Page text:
[c++0x] Problem with std::tuple's template converting constructors

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Pedro Lamarão

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Feb 19, 2008, 5:45:39 PM2/19/08
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The first version of this message went to comp.std.c++ but I've just
learned it is down.

The following issue was discussed in the libstdc++ development list
with Peter Dimov and Paolo Carlini while discussing the initialization
of tuple objects with "move-only" types.

Consider the following code.

template <typename Element>
struct tuple {

tuple () { }

template <typename UElements>
explicit
tuple (UElements&& elements)
{ static_assert(!sizeof(UElements), "first constructor"); }

template <typename UElements>
tuple (tuple<UElements>&& foo)
{ static_assert(!sizeof(UElements), "second constructor"); }

};

int
main (int argc, char* argv[]) {

tuple<int> f1;
tuple<unsigned> f2(f1); // A

return 0;
}

Line A above will always fails with the message "second constructor".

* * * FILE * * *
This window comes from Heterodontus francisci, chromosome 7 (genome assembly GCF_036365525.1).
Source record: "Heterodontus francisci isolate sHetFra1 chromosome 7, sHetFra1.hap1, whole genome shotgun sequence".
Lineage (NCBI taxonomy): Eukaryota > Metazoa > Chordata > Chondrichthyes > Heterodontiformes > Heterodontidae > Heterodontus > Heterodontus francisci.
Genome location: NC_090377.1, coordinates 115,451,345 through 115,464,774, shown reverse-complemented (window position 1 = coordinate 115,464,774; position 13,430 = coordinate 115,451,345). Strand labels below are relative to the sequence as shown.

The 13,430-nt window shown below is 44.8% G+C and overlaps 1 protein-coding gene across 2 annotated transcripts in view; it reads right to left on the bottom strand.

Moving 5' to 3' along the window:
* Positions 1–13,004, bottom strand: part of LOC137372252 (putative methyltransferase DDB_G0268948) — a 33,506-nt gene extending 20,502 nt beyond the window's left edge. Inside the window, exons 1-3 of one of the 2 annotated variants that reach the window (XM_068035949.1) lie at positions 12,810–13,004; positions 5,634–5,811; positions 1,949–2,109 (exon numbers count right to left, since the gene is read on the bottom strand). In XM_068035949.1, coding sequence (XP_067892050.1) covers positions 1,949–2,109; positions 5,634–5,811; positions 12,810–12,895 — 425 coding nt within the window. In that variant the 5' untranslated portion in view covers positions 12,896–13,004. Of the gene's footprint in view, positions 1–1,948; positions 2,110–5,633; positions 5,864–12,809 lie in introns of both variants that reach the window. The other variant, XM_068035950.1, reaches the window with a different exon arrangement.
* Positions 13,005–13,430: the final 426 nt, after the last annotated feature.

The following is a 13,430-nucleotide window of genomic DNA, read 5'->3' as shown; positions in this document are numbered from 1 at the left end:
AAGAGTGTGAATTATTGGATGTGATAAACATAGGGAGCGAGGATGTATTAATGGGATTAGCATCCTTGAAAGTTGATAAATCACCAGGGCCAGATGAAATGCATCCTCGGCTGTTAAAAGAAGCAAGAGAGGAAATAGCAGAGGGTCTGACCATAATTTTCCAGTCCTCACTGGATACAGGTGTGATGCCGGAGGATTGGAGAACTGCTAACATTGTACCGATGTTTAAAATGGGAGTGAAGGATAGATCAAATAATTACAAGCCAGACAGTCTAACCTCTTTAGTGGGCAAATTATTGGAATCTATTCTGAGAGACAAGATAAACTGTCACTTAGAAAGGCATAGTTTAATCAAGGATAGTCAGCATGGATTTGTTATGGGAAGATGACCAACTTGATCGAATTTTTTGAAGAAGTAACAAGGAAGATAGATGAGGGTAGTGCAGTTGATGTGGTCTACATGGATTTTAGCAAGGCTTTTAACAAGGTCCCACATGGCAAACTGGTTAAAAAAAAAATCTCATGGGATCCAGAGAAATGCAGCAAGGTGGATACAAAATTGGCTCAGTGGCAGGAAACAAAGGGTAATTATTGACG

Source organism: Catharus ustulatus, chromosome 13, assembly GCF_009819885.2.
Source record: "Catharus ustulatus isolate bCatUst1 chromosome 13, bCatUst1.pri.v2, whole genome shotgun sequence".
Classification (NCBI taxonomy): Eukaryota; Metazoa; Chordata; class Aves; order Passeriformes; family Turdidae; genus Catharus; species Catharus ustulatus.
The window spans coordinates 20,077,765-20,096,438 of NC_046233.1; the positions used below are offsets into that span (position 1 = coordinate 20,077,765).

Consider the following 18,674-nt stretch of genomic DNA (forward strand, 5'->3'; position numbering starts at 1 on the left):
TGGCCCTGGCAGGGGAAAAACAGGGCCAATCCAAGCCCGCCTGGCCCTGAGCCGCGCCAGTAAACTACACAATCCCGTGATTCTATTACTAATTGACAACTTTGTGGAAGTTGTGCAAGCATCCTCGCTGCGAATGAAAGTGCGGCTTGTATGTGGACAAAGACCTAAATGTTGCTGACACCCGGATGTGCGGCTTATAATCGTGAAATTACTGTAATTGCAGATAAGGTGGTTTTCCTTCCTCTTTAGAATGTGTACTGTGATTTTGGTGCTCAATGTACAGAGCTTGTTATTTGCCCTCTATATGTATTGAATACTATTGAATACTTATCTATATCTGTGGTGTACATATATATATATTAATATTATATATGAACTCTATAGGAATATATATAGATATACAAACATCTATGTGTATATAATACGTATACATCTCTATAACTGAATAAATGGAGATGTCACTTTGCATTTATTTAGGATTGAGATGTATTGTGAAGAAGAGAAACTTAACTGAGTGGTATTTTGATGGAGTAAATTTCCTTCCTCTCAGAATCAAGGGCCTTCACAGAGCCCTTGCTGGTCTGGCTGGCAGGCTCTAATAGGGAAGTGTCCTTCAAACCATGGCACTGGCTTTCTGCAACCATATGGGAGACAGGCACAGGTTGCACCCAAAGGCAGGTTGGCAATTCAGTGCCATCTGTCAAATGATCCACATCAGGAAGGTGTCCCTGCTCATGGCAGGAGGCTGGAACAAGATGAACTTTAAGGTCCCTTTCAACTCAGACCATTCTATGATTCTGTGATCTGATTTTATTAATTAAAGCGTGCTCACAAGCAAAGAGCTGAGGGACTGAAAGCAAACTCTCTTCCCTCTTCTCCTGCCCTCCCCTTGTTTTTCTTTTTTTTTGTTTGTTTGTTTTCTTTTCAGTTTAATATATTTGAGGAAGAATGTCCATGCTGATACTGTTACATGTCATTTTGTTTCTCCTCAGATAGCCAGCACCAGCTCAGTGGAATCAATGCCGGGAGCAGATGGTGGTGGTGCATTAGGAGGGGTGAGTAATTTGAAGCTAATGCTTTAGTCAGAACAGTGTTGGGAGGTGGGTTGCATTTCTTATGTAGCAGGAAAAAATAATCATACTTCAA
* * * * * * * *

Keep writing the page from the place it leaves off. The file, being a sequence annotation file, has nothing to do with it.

The overload set for constructing f2 is deduced as:

tuple( tuple<int>& elements ); // first constructor
tuple( tuple<int>&& foo ); // second constructor

with the first constructor a better match for the lvalue f1.
The obvious intent is for tuple objects to select the second
constructor.

The proposed solution was to introduce a third constructor to better
match lvalue tuples.

template <typename UElements>
tuple (tuple<UElements>& foo)
{ static_assert(!sizeof(UElements), "third constructor"); }

Is this solution complete?

--
P.

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Howard Hinnant

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Feb 20, 2008, 12:44:33 AM2/20/08
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In article
<5ad43c19-727b-42e1...@72g2000hsu.googlegroups.com>,
"Pedro Lamarão" <pedro....@gmail.com> wrote:

It fails if:

const tuple<int> f1;

which now binds back to "first constructor".

What we really need to do is constrain:

template <typename ...UElements>
explicit
tuple (UElements&&... elements)

such that tuple is constructible with UElements... . Currently the best
option for that is using concepts and std::Constructible (not yet in the
WP).

Failing that, the following is looking like a decent strategy to me:

template <typename ...Types>
struct tuple {

tuple () { }

explicit tuple(Types...)
{ static_assert(!sizeof(Types), "first constructor"); }

template <typename ...UElements>
tuple (tuple<UElements...>&& foo)
{ static_assert(!sizeof...(UElements), "second constructor"); }

template <typename ...UElements>
tuple (const tuple<UElements...>& foo)
{ static_assert(!sizeof...(UElements), "third constructor"); }
};

The implementation would move from the by value arguments in first
constructor.

-Howard

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